Although it's impossible to purely fit the characteristics and preferences of either one of these profiles, I do believe that there is a balancing act that must go into ensuring that either one of these preferences don't become too powerful in one's life.
With that said, let's first delve into each of the profiles in finance and life by first defining what each profile is and what the characteristics of each encompasses.
Profile #1: The Producer/Provider/Investor
The producer can take on many different forms, but for the intents and purposes of this post, I will define the producer as follows:
Producer: Anyone that provides value to society through various channels.
The first channel that a producer provides valuable goods and/or services through is their labor at their employer or through self-employment. I refer to this as a direct channel, with the rationale that they are directly producing the valuable goods and/or services for society. This is how most of us are able to pay our bills and survive in our society that uses "money" as a trading mechanism. Rather than produce everything ourselves, we purchase goods and services from others because it would be incredibly difficult to hand produce all of the things that we take for granted these days.
Without the society we currently have, we would all have to grow our own food, produce our own clothes, produce our own entertainment/leisure, and in the process of fulfilling such arduous tasks, we would lose the free time that many of us also take for granted. We value the goods/services that someone provides to us by the price we pay to attain those goods/services.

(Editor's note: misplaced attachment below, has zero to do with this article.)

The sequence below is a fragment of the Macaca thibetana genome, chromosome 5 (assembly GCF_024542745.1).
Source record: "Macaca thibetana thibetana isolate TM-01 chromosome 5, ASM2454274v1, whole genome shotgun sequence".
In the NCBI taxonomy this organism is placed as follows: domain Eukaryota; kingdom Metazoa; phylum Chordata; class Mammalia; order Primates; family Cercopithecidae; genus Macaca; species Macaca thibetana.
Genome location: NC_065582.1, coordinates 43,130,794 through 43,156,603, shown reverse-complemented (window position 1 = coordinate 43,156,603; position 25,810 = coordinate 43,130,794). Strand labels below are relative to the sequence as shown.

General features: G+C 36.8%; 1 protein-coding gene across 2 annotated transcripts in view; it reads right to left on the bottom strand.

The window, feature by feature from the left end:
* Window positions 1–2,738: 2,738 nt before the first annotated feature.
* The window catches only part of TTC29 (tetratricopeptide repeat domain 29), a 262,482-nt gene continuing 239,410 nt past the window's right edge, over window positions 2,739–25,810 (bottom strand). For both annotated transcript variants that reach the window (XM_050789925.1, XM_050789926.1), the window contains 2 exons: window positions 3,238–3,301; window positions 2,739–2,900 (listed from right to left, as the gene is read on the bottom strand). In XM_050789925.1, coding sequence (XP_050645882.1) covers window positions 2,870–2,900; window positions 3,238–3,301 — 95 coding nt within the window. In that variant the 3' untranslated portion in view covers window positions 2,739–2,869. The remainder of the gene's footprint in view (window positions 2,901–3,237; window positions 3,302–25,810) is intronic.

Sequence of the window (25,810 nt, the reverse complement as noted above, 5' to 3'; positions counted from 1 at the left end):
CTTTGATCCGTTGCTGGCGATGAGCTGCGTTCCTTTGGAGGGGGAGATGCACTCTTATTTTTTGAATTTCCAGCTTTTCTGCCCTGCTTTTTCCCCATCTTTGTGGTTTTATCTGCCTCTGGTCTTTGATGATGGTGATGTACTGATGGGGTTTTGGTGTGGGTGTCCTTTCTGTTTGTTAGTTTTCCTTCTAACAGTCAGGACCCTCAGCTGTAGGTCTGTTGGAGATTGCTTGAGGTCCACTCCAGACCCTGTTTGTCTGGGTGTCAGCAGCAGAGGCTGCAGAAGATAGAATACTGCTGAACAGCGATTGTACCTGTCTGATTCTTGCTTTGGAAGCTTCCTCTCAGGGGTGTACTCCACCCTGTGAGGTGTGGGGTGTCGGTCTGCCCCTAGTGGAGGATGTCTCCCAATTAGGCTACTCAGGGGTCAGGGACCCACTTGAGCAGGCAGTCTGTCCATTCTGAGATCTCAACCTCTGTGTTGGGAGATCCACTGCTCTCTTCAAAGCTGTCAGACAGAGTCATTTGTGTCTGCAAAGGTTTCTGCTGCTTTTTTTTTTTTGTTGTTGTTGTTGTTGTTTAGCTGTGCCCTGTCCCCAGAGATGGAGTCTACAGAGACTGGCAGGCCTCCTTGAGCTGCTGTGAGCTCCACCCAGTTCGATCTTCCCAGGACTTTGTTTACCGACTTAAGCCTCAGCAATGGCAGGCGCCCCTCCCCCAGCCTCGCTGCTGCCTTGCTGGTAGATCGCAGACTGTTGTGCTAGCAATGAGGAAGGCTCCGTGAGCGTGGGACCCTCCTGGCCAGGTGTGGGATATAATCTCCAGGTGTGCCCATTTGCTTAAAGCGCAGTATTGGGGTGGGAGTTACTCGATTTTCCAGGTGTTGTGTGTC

The second channel of providing valuable goods and/or services to society is on a more passive basis, primarily through investments that produce dividends, interest, and rent.
As a dividend investor, you're an owner in some of the most vital businesses to our everyday functioning in our modern economy. As an owner of Exxon Mobil, you're providing the world with the fuel necessary to allow hundreds of millions of consumers around the world to commute to work via their own vehicle or public transit. As an owner of Johnson & Johnson, you're providing the world with valuable consumer staples, such as Band-Aids, Neutrogena, and Listerine. You're also providing patients with medical devices that drastically improve their health, and ultimately, their quality of life. As a lender, you are extending credit to a consumer or a business to purchase their first home or to expand their business, possibly providing more value to others. Finally, as a landlord, you are providing a tenant with a safe, comfortable place to live.
It's the combination of the direct channel of production and the financial benefit provided to you, in combination with the utilization of the indirect channel of production that can allow you to rapidly amass wealth, and passive income as a result.